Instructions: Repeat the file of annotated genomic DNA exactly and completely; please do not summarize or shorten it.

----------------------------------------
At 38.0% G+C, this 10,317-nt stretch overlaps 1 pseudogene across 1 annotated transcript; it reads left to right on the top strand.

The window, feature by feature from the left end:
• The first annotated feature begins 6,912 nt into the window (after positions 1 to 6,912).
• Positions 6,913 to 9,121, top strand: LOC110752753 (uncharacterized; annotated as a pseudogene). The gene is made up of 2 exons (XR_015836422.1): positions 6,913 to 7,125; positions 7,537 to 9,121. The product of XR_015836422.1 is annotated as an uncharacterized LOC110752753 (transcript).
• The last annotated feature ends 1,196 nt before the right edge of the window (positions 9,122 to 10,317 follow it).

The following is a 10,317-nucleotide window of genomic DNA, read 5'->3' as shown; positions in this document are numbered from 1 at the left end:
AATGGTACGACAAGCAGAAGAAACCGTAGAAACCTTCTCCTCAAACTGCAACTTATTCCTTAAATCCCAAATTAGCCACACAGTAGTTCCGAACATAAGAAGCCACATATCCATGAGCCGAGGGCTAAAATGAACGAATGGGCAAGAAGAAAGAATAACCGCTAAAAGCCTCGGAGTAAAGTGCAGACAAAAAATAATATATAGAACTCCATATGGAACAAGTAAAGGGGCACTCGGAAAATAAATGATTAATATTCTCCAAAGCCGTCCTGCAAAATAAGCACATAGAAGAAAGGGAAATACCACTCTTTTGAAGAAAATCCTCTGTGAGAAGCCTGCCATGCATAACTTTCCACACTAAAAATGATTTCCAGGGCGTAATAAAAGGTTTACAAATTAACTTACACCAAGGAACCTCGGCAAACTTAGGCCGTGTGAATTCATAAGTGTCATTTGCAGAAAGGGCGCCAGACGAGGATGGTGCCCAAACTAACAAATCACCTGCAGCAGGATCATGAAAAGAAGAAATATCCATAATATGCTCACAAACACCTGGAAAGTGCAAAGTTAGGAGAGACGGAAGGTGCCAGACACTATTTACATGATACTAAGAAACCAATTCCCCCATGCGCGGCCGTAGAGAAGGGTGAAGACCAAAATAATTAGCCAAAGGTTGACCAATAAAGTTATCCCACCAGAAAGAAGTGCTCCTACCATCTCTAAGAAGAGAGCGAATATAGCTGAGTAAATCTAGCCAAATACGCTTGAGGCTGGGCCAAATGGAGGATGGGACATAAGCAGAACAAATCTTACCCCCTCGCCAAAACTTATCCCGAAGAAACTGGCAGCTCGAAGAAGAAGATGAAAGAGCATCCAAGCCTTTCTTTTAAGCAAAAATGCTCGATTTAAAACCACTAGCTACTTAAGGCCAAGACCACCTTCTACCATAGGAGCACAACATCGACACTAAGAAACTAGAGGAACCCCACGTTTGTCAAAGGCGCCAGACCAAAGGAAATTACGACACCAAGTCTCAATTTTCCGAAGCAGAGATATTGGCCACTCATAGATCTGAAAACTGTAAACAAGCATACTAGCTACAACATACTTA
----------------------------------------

At 38.0% G+C, this 10,317-nt stretch overlaps 1 pseudogene across 1 annotated transcript; it reads left to right on the top strand.

The window, feature by feature from the left end:
• The first annotated feature begins 6,912 nt into the window (after positions 1 to 6,912).
• Positions 6,913 to 9,121, top strand: LOC110752753 (uncharacterized; annotated as a pseudogene). The gene is made up of 2 exons (XR_015836422.1): positions 6,913 to 7,125; positions 7,537 to 9,121. The product of XR_015836422.1 is annotated as an uncharacterized LOC110752753 (transcript).
• The last annotated feature ends 1,196 nt before the right edge of the window (positions 9,122 to 10,317 follow it).

The following is a 10,317-nucleotide window of genomic DNA, read 5'->3' as shown; positions in this document are numbered from 1 at the left end:
AATGGTACGACAAGCAGAAGAAACCGTAGAAACCTTCTCCTCAAACTGCAACTTATTCCTTAAATCCCAAATTAGCCACACAGTAGTTCCGAACATAAGAAGCCACATATCCATGAGCCGAGGGCTAAAATGAACGAATGGGCAAGAAGAAAGAATAACCGCTAAAAGCCTCGGAGTAAAGTGCAGACAAAAAATAATATATAGAACTCCATATGGAACAAGTAAAGGGGCACTCGGAAAATAAATGATTAATATTCTCCAAAGCCGTCCTGCAAAATAAGCACATAGAAGAAAGGGAAATACCACTCTTTTGAAGAAAATCCTCTGTGAGAAGCCTGCCATGCATAACTTTCCACACTAAAAATGATTTCCAGGGCGTAATAAAAGGTTTACAAATTAACTTACACCAAGGAACCTCGGCAAACTTAGGCCGTGTGAATTCATAAGTGTCATTTGCAGAAAGGGCGCCAGACGAGGATGGTGCCCAAACTAACAAATCACCTGCAGCAGGATCATGAAAAGAAGAAATATCCATAATATGCTCACAAACACCTGGAAAGTGCAAAGTTAGGAGAGACGGAAGGTGCCAGACACTATTTACATGATACTAAGAAACCAATTCCCCCATGCGCGGCCGTAGAGAAGGGTGAAGACCAAAATAATTAGCCAAAGGTTGACCAATAAAGTTATCCCACCAGAAAGAAGTGCTCCTACCATCTCTAAGAAGAGAGCGAATATAGCTGAGTAAATCTAGCCAAATACGCTTGAGGCTGGGCCAAATGGAGGATGGGACATAAGCAGAACAAATCTTACCCCCTCGCCAAAACTTATCCCGAAGAAACTGGCAGCTCGAAGAAGAAGATGAAAGAGCATCCAAGCCTTTCTTTTAAGCAAAAATGCTCGATTTAAAACCACTAGCTACTTAAGGCCAAGACCACCTTCTACCATAGGAGCACAACATCGACACTAAGAAACTAGAGGAACCCCACGTTTGTCAAAGGCGCCAGACCAAAGGAAATTACGACACCAAGTCTCAATTTTCCGAAGCAGAGATATTGGCCACTCATAGATCTGAAAACTGTAAACAAGCATACTAGCTACAACATACTTA